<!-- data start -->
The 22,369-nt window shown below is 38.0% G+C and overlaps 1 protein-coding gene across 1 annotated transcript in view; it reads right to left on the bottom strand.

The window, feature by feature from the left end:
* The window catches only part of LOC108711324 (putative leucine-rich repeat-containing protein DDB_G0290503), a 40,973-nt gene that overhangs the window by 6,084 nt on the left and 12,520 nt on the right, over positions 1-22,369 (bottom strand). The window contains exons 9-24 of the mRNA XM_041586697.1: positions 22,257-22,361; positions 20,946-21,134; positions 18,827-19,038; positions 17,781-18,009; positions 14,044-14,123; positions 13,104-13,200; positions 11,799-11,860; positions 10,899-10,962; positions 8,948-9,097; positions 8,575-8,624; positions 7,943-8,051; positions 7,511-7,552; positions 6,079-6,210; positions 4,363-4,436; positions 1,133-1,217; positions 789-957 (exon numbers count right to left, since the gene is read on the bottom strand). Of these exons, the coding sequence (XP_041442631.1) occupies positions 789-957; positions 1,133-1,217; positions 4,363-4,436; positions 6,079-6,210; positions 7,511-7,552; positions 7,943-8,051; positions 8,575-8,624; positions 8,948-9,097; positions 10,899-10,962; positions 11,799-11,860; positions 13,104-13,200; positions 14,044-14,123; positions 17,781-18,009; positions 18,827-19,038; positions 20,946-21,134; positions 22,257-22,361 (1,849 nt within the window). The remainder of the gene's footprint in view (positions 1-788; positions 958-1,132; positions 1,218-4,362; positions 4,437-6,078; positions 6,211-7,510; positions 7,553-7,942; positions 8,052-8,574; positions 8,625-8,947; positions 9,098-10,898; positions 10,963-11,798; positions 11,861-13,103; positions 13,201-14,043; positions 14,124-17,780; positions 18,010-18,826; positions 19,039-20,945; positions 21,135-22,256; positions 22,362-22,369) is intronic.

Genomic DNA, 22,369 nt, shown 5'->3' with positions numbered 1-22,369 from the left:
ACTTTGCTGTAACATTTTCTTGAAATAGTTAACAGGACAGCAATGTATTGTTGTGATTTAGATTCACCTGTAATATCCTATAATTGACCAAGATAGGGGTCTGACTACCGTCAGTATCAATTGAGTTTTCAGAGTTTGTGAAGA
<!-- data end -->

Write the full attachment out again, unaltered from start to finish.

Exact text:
The 22,369-nt window shown below is 38.0% G+C and overlaps 1 protein-coding gene across 1 annotated transcript in view; it reads right to left on the bottom strand.

The window, feature by feature from the left end:
* The window catches only part of LOC108711324 (putative leucine-rich repeat-containing protein DDB_G0290503), a 40,973-nt gene that overhangs the window by 6,084 nt on the left and 12,520 nt on the right, over positions 1-22,369 (bottom strand). The window contains exons 9-24 of the mRNA XM_041586697.1: positions 22,257-22,361; positions 20,946-21,134; positions 18,827-19,038; positions 17,781-18,009; positions 14,044-14,123; positions 13,104-13,200; positions 11,799-11,860; positions 10,899-10,962; positions 8,948-9,097; positions 8,575-8,624; positions 7,943-8,051; positions 7,511-7,552; positions 6,079-6,210; positions 4,363-4,436; positions 1,133-1,217; positions 789-957 (exon numbers count right to left, since the gene is read on the bottom strand). Of these exons, the coding sequence (XP_041442631.1) occupies positions 789-957; positions 1,133-1,217; positions 4,363-4,436; positions 6,079-6,210; positions 7,511-7,552; positions 7,943-8,051; positions 8,575-8,624; positions 8,948-9,097; positions 10,899-10,962; positions 11,799-11,860; positions 13,104-13,200; positions 14,044-14,123; positions 17,781-18,009; positions 18,827-19,038; positions 20,946-21,134; positions 22,257-22,361 (1,849 nt within the window). The remainder of the gene's footprint in view (positions 1-788; positions 958-1,132; positions 1,218-4,362; positions 4,437-6,078; positions 6,211-7,510; positions 7,553-7,942; positions 8,052-8,574; positions 8,625-8,947; positions 9,098-10,898; positions 10,963-11,798; positions 11,861-13,103; positions 13,201-14,043; positions 14,124-17,780; positions 18,010-18,826; positions 19,039-20,945; positions 21,135-22,256; positions 22,362-22,369) is intronic.

Genomic DNA, 22,369 nt, shown 5'->3' with positions numbered 1-22,369 from the left:
ACTTTGCTGTAACATTTTCTTGAAATAGTTAACAGGACAGCAATGTATTGTTGTGATTTAGATTCACCTGTAATATCCTATAATTGACCAAGATAGGGGTCTGACTACCGTCAGTATCAATTGAGTTTTCAGAGTTTGTGAAGA